It’s the weekend! What better way to get it started than with the latest installment of “Funeral Doom Friday”. This weekly column looks to shed some light onto some of the darkest, most depressing, and discordant metal out there. Funeral Doom stems from the deepest depths of Death-Doom and Dirge music. Each week, the goal is to highlight some of the newest music or rediscover classic works from some of the earliest bands and originators such as Australia’s Mournful Congregation, United States’s Evoken, UK’s Esoteric and the Finnish Thergothon. Feel free to share your opinions and suggestions in the comments!
Finland is where it all began. Thergothon and Skepticism emerged from the somber depths of Southern Finland, roughly an hour or two from the capital, Helsinki. Their earliest works cemented the foundation of a genre that would begin to blossom into a melancholic and anguished arrangement of innovative and monumental releases for the next two and a half decades. Bands have emerged from all over the world, creating their own iterations of Funeral Doom. The genre has branched and morphed many times, but always can be traced back to its Finnish roots. Finland still sees a fair amount of great funeral work arising from its Northern European expanse. 2015 saw the release of a new Skepticism album as well as a release from Helsinki natives, Shape of Despair.
Shape of Despair has been around for quite some time. Formed in 1995, originally as Raven, the group released a couple demos and a split before changing their name in 1998. The group has since released four full-length albums and a few smaller releases, including today's focus, 2015's Monotony Fields. Released by Season of Mist this past summer, Shape of Despair's fourth LP runs roughly 75 minutes and covers eight songs of grandiose and melodic Funeral Doom. The band employed a force of six members for Monotony Fields. It featured long-standing members Natalie Koskinen (vocals), Jarno Salomaa (guitar/keyboards), Tomi Ullgrén (rhythm guitar), Samu Ruotsalainen (drums, has since left the band), and Sami Uusitalo (bass) as well as Henri Koivula (vocals), who made his studio debut with the band on their latest album.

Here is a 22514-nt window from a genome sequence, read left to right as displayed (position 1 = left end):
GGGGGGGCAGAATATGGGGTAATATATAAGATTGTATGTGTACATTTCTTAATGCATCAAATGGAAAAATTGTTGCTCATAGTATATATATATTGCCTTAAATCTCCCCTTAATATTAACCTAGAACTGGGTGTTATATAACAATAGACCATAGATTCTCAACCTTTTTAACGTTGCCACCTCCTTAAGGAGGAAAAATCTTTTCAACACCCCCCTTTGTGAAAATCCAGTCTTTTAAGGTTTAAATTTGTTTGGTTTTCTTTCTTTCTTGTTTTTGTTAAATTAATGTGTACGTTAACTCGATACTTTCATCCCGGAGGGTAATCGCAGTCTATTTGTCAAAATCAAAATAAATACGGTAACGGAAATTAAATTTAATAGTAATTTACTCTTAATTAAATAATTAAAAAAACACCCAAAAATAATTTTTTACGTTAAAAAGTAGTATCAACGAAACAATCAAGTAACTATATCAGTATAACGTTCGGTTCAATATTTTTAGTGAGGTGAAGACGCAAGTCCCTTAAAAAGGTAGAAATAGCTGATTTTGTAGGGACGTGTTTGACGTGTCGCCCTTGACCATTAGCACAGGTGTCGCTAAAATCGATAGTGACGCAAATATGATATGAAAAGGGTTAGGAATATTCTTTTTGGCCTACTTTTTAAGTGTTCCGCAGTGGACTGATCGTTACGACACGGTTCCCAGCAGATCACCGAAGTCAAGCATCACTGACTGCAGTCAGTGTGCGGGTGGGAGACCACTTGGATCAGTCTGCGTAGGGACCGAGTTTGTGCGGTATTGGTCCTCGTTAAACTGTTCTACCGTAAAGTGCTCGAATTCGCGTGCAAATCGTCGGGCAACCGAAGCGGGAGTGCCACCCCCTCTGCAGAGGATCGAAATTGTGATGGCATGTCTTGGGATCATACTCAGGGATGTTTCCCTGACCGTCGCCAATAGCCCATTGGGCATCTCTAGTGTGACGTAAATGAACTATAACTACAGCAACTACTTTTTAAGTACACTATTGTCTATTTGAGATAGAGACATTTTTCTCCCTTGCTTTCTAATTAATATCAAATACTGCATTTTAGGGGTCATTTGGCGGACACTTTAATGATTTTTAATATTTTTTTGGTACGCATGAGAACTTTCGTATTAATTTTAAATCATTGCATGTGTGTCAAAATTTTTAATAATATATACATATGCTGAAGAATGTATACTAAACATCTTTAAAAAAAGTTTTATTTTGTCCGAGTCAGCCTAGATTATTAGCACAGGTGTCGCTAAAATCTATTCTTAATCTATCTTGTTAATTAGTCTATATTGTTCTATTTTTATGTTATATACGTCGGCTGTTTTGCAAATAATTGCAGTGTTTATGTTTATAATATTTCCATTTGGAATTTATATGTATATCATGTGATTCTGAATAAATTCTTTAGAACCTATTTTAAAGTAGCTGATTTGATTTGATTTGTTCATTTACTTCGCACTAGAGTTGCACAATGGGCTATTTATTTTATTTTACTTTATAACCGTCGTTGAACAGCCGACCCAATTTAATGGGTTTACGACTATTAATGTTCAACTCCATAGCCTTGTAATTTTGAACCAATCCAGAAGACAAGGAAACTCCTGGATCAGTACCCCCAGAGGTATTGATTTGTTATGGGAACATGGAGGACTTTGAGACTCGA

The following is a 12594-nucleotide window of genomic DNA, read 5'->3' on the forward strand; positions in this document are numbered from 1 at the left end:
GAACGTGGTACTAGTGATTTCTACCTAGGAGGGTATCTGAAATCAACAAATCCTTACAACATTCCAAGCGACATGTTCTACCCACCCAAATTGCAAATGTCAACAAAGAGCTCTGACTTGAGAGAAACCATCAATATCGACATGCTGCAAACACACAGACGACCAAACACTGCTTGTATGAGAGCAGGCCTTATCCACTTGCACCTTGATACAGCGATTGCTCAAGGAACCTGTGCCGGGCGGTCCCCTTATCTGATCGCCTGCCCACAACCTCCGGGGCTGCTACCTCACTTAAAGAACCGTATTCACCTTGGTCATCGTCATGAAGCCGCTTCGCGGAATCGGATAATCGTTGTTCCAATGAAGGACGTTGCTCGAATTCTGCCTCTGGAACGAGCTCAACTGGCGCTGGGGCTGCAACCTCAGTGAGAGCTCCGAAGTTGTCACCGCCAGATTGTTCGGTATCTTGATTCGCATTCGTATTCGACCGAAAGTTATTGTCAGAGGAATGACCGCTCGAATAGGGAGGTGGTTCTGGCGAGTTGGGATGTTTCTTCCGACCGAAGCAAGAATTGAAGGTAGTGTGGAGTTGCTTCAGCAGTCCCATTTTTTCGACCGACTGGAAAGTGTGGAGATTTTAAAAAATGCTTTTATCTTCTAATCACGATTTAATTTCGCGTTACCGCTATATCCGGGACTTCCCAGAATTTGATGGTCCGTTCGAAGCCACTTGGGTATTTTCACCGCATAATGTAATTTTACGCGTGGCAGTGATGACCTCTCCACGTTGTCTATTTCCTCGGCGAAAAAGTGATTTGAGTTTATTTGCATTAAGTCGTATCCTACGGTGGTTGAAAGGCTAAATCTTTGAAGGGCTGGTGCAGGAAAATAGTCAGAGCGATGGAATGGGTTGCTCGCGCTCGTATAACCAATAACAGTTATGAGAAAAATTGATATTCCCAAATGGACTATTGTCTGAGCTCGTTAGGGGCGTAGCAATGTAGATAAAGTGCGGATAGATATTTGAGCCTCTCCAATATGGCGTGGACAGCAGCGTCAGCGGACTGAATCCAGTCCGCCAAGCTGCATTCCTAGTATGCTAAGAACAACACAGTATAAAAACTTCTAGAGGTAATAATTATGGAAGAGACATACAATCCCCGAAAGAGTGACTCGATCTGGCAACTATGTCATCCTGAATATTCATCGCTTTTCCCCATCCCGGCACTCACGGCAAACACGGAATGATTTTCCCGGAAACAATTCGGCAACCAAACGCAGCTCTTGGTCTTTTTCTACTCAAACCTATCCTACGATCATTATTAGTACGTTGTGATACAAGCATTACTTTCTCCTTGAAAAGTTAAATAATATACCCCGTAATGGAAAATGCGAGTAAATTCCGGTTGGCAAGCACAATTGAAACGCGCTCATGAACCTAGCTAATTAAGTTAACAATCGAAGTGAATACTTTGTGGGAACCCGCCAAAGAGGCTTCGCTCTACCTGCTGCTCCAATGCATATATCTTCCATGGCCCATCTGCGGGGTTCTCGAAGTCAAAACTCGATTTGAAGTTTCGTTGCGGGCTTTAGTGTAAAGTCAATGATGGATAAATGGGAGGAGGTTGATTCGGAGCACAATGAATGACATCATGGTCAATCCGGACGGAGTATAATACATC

Monotony Fields gives a grand and radiant take on the Funeral Doom genre. The combination of clean and harsh vocals from Koskinen and Koivula is dazzling as it is featured prominently throughout the duration of the album. Their lyrics focus heavily on personal and internal anguish as the instrumentation wavers between atmospheric keyboard segments and destructive Doom rhythm. Their music will draw obvious similarities to bands like Skepticism, there are also similarities to Germany's Ahab. What sets Shape of Despair apart from many of the other acts featured in this column and across the genre itself is the flawless use of dual vocals. The dichotomy between Koskinen and Koivula is equal parts melodic and morose. Every song is an adventure through tormented minds and pained psyches. Personal favorites from the album include album opener, "Reaching the Innermost", "Descending Inner Night", and "In Longing".
Shape of Despair's newest album was one of the best Funeral Doom albums of 2015 and possibly the best album from the Helsinki group's discography. The group continues to bolster a strong arsenal of Funeral Doom entities from Finland. Following the departure of drummer, Samu Ruotsalainen, after 2015's Hellfest; the band recruited Daniel Neagoe, who is involved with other bands like Ennui, Panthiest, and Eye of Solitude. Neagoe adds to an already loaded lineup of musicians and brings additional excitement to the possibility of Shape of Despair's music in the future. Check out Monotony Fields below and have a great weekend!